@17 hours ago with 35 notes
#Photography #Brian Ulrich #Petersburg #Centurion #Inspiration
Asbestos Tile, Parking Lot, West Washington St., 2013 from the ongoing Petersburg Project, and 57th Street from the ongoing project Centurion, both by Brian Ulrich, who has started blogging again here.
@3 days ago with 170 notes
#Photography #Missy Prince
Get you some Missy Prince, forthwith!
I’m selling some signed 16x20 darkroom prints to fund the printing of the massive number of 16x20s I’d like to make while I still have access to a color darkroom. If any of you Portlanders have ever wanted to learn how to use a color darkroom or already know how and would like to get into the habit you should get down to U Develop. If it doesn’t get used it will go away sooner than it should.
I will also print almost any 16x20 on request.
@1 week ago with 44 notes
#Photography #Michael Schmelling #Interview #The Great Leap Sideways #J&L Books
“Land Line, offers up a rumination on the internal displacement produced by the effort of memory, and by the bland neutrality of corporate architectural spaces. In a series of acute and simultaneously neutral portraits, the work addresses the obsessiveness of hobbyists whose passions transform them – if only momentarily – into alternately expressive and vacant versions of their ordinary selves. These images are combined with photographs from conferences and prisoner transports, which connect together to point up the pervasiveness of anonymity in our ordered public spaces. … If architecture can be understood as a mechanism for organizing human behavior, and if the city (after Robert Park) can be understood as man’s “most successful attempt to remake the world he lives in more after his heart’s desire,” then these photographs question the scope of individual and collective experience achievable in the midst of insistent homogeneity.”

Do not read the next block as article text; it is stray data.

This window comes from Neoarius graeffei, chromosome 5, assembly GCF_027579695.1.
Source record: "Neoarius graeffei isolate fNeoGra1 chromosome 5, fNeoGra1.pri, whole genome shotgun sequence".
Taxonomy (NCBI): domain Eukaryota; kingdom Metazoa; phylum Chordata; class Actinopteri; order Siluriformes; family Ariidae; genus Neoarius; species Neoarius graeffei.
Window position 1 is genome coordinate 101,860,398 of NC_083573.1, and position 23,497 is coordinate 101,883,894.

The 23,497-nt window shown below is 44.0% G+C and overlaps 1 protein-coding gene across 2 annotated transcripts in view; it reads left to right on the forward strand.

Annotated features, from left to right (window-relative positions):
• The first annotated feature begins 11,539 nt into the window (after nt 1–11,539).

“Land Line started as a project about Memory Championships and professional mnemonists, but I began adding other stories to the project in part because they felt the same. That feeling being partly derived from a similarity in the environments in which I was shooting – mainly, neutral beige conference hall interiors. It’s hard to say whether or not these environments are transfiguring people – but there’s something about the blatant neutrality of these spaces that both makes sense for the conference hall developer/architect/owner (maybe to maximize the type of event that can be held in these rooms), and then conversely feels like an incredibly rich space for a photographer like me that just wants to photograph people in a simple, minimal environment. Maybe I’m the one that was transfigured by these environments, caught up in all this looking, staring,watching people like we’re all the on the set of a play."
— Michael Schmelling, in A Conversation about Land Line, just published at thegreatleapsideways.com